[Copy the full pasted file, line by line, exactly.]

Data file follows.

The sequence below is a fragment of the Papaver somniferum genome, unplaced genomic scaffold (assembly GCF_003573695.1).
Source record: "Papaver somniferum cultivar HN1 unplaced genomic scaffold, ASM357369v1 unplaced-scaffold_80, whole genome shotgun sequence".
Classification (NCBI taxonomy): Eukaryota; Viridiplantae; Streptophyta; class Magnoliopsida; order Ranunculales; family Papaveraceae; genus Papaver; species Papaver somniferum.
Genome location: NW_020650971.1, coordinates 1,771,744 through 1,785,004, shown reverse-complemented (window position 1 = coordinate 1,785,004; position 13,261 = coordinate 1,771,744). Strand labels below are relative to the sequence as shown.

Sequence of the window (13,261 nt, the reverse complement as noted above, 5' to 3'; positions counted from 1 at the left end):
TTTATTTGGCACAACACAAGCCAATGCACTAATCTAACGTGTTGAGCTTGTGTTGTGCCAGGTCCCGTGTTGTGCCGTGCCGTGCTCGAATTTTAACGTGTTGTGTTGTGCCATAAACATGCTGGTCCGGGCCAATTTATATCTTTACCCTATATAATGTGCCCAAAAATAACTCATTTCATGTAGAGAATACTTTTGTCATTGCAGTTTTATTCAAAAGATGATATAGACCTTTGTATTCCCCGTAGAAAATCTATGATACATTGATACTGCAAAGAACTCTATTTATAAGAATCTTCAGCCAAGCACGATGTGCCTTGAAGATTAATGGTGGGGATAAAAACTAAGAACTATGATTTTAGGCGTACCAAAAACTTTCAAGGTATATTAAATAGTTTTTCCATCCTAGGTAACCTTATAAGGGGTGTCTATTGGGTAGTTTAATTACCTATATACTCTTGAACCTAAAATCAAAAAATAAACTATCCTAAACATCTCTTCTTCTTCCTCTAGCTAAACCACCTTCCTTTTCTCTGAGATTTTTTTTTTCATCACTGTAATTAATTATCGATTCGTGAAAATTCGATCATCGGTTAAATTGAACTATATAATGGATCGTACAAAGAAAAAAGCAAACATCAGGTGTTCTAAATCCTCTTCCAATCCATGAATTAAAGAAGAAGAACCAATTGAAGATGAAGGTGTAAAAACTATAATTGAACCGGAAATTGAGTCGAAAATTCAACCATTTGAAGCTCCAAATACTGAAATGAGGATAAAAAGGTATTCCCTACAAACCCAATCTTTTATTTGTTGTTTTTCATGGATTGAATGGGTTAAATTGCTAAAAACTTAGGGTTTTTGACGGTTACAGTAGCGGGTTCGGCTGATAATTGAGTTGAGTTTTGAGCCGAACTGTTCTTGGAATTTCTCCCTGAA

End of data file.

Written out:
The sequence below is a fragment of the Papaver somniferum genome, unplaced genomic scaffold (assembly GCF_003573695.1).
Source record: "Papaver somniferum cultivar HN1 unplaced genomic scaffold, ASM357369v1 unplaced-scaffold_80, whole genome shotgun sequence".
Classification (NCBI taxonomy): Eukaryota; Viridiplantae; Streptophyta; class Magnoliopsida; order Ranunculales; family Papaveraceae; genus Papaver; species Papaver somniferum.
Genome location: NW_020650971.1, coordinates 1,771,744 through 1,785,004, shown reverse-complemented (window position 1 = coordinate 1,785,004; position 13,261 = coordinate 1,771,744). Strand labels below are relative to the sequence as shown.

Sequence of the window (13,261 nt, the reverse complement as noted above, 5' to 3'; positions counted from 1 at the left end):
TTTATTTGGCACAACACAAGCCAATGCACTAATCTAACGTGTTGAGCTTGTGTTGTGCCAGGTCCCGTGTTGTGCCGTGCCGTGCTCGAATTTTAACGTGTTGTGTTGTGCCATAAACATGCTGGTCCGGGCCAATTTATATCTTTACCCTATATAATGTGCCCAAAAATAACTCATTTCATGTAGAGAATACTTTTGTCATTGCAGTTTTATTCAAAAGATGATATAGACCTTTGTATTCCCCGTAGAAAATCTATGATACATTGATACTGCAAAGAACTCTATTTATAAGAATCTTCAGCCAAGCACGATGTGCCTTGAAGATTAATGGTGGGGATAAAAACTAAGAACTATGATTTTAGGCGTACCAAAAACTTTCAAGGTATATTAAATAGTTTTTCCATCCTAGGTAACCTTATAAGGGGTGTCTATTGGGTAGTTTAATTACCTATATACTCTTGAACCTAAAATCAAAAAATAAACTATCCTAAACATCTCTTCTTCTTCCTCTAGCTAAACCACCTTCCTTTTCTCTGAGATTTTTTTTTTCATCACTGTAATTAATTATCGATTCGTGAAAATTCGATCATCGGTTAAATTGAACTATATAATGGATCGTACAAAGAAAAAAGCAAACATCAGGTGTTCTAAATCCTCTTCCAATCCATGAATTAAAGAAGAAGAACCAATTGAAGATGAAGGTGTAAAAACTATAATTGAACCGGAAATTGAGTCGAAAATTCAACCATTTGAAGCTCCAAATACTGAAATGAGGATAAAAAGGTATTCCCTACAAACCCAATCTTTTATTTGTTGTTTTTCATGGATTGAATGGGTTAAATTGCTAAAAACTTAGGGTTTTTGACGGTTACAGTAGCGGGTTCGGCTGATAATTGAGTTGAGTTTTGAGCCGAACTGTTCTTGGAATTTCTCCCTGAA